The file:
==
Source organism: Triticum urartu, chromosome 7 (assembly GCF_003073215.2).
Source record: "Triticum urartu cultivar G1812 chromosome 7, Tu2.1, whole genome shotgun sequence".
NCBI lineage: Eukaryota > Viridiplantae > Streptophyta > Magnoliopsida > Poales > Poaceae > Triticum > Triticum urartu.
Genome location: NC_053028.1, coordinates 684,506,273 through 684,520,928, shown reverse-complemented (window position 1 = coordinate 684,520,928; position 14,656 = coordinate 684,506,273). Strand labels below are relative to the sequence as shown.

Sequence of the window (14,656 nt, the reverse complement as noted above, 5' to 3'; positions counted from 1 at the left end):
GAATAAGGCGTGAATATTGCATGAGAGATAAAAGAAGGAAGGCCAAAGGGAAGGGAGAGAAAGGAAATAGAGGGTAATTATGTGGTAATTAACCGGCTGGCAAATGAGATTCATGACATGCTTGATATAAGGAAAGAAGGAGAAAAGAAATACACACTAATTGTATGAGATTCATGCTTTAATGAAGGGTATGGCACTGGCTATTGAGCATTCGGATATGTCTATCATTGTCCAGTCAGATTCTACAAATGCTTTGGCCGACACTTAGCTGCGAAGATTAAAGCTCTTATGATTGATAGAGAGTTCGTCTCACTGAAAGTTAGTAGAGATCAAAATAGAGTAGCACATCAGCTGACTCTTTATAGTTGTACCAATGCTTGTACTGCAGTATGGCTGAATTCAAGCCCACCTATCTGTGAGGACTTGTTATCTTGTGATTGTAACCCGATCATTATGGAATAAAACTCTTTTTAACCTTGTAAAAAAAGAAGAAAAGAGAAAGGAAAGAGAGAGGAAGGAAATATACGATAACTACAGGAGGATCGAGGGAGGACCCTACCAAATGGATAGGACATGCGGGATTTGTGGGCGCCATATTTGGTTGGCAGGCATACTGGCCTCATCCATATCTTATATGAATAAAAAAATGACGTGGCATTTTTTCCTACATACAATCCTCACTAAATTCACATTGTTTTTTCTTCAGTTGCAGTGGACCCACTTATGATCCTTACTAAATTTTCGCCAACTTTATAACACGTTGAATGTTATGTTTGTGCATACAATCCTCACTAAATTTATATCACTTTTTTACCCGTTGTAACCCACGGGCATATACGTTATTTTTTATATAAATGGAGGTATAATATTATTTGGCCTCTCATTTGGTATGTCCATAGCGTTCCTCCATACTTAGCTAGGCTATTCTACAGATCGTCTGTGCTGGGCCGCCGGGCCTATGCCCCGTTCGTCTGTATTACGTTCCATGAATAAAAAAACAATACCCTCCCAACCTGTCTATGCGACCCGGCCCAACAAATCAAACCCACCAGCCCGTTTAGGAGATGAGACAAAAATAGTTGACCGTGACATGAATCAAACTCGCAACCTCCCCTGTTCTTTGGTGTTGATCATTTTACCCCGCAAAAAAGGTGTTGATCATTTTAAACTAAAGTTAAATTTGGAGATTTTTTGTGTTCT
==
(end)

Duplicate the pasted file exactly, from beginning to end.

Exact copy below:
Source organism: Triticum urartu, chromosome 7 (assembly GCF_003073215.2).
Source record: "Triticum urartu cultivar G1812 chromosome 7, Tu2.1, whole genome shotgun sequence".
NCBI lineage: Eukaryota > Viridiplantae > Streptophyta > Magnoliopsida > Poales > Poaceae > Triticum > Triticum urartu.
Genome location: NC_053028.1, coordinates 684,506,273 through 684,520,928, shown reverse-complemented (window position 1 = coordinate 684,520,928; position 14,656 = coordinate 684,506,273). Strand labels below are relative to the sequence as shown.

Sequence of the window (14,656 nt, the reverse complement as noted above, 5' to 3'; positions counted from 1 at the left end):
GAATAAGGCGTGAATATTGCATGAGAGATAAAAGAAGGAAGGCCAAAGGGAAGGGAGAGAAAGGAAATAGAGGGTAATTATGTGGTAATTAACCGGCTGGCAAATGAGATTCATGACATGCTTGATATAAGGAAAGAAGGAGAAAAGAAATACACACTAATTGTATGAGATTCATGCTTTAATGAAGGGTATGGCACTGGCTATTGAGCATTCGGATATGTCTATCATTGTCCAGTCAGATTCTACAAATGCTTTGGCCGACACTTAGCTGCGAAGATTAAAGCTCTTATGATTGATAGAGAGTTCGTCTCACTGAAAGTTAGTAGAGATCAAAATAGAGTAGCACATCAGCTGACTCTTTATAGTTGTACCAATGCTTGTACTGCAGTATGGCTGAATTCAAGCCCACCTATCTGTGAGGACTTGTTATCTTGTGATTGTAACCCGATCATTATGGAATAAAACTCTTTTTAACCTTGTAAAAAAAGAAGAAAAGAGAAAGGAAAGAGAGAGGAAGGAAATATACGATAACTACAGGAGGATCGAGGGAGGACCCTACCAAATGGATAGGACATGCGGGATTTGTGGGCGCCATATTTGGTTGGCAGGCATACTGGCCTCATCCATATCTTATATGAATAAAAAAATGACGTGGCATTTTTTCCTACATACAATCCTCACTAAATTCACATTGTTTTTTCTTCAGTTGCAGTGGACCCACTTATGATCCTTACTAAATTTTCGCCAACTTTATAACACGTTGAATGTTATGTTTGTGCATACAATCCTCACTAAATTTATATCACTTTTTTACCCGTTGTAACCCACGGGCATATACGTTATTTTTTATATAAATGGAGGTATAATATTATTTGGCCTCTCATTTGGTATGTCCATAGCGTTCCTCCATACTTAGCTAGGCTATTCTACAGATCGTCTGTGCTGGGCCGCCGGGCCTATGCCCCGTTCGTCTGTATTACGTTCCATGAATAAAAAAACAATACCCTCCCAACCTGTCTATGCGACCCGGCCCAACAAATCAAACCCACCAGCCCGTTTAGGAGATGAGACAAAAATAGTTGACCGTGACATGAATCAAACTCGCAACCTCCCCTGTTCTTTGGTGTTGATCATTTTACCCCGCAAAAAAGGTGTTGATCATTTTAAACTAAAGTTAAATTTGGAGATTTTTTGTGTTCT